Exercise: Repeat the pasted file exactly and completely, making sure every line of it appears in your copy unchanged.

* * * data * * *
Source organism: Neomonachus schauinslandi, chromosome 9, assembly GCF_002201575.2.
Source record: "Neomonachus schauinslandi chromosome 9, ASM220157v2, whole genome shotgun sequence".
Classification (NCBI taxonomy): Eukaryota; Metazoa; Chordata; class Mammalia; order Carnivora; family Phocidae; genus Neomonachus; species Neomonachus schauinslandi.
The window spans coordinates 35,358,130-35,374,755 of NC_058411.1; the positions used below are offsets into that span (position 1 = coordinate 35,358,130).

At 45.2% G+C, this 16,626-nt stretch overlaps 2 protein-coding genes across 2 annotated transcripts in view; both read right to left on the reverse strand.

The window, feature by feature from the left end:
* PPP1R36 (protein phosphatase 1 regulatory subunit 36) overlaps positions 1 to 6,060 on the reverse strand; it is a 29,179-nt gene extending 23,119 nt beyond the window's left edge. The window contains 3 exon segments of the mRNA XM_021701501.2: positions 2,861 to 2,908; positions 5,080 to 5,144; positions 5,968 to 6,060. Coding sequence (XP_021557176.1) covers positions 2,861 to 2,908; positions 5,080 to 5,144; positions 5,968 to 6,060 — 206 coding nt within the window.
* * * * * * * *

Source organism: Neomonachus schauinslandi, chromosome 9, assembly GCF_002201575.2.
Source record: "Neomonachus schauinslandi chromosome 9, ASM220157v2, whole genome shotgun sequence".
Classification (NCBI taxonomy): Eukaryota; Metazoa; Chordata; class Mammalia; order Carnivora; family Phocidae; genus Neomonachus; species Neomonachus schauinslandi.
The window spans coordinates 35,358,130-35,374,755 of NC_058411.1; the positions used below are offsets into that span (position 1 = coordinate 35,358,130).

At 45.2% G+C, this 16,626-nt stretch overlaps 2 protein-coding genes across 2 annotated transcripts in view; both read right to left on the reverse strand.

The window, feature by feature from the left end:
* PPP1R36 (protein phosphatase 1 regulatory subunit 36) overlaps positions 1 to 6,060 on the reverse strand; it is a 29,179-nt gene extending 23,119 nt beyond the window's left edge. The window contains 3 exon segments of the mRNA XM_021701501.2: positions 2,861 to 2,908; positions 5,080 to 5,144; positions 5,968 to 6,060. Coding sequence (XP_021557176.1) covers positions 2,861 to 2,908; positions 5,080 to 5,144; positions 5,968 to 6,060 — 206 coding nt within the window.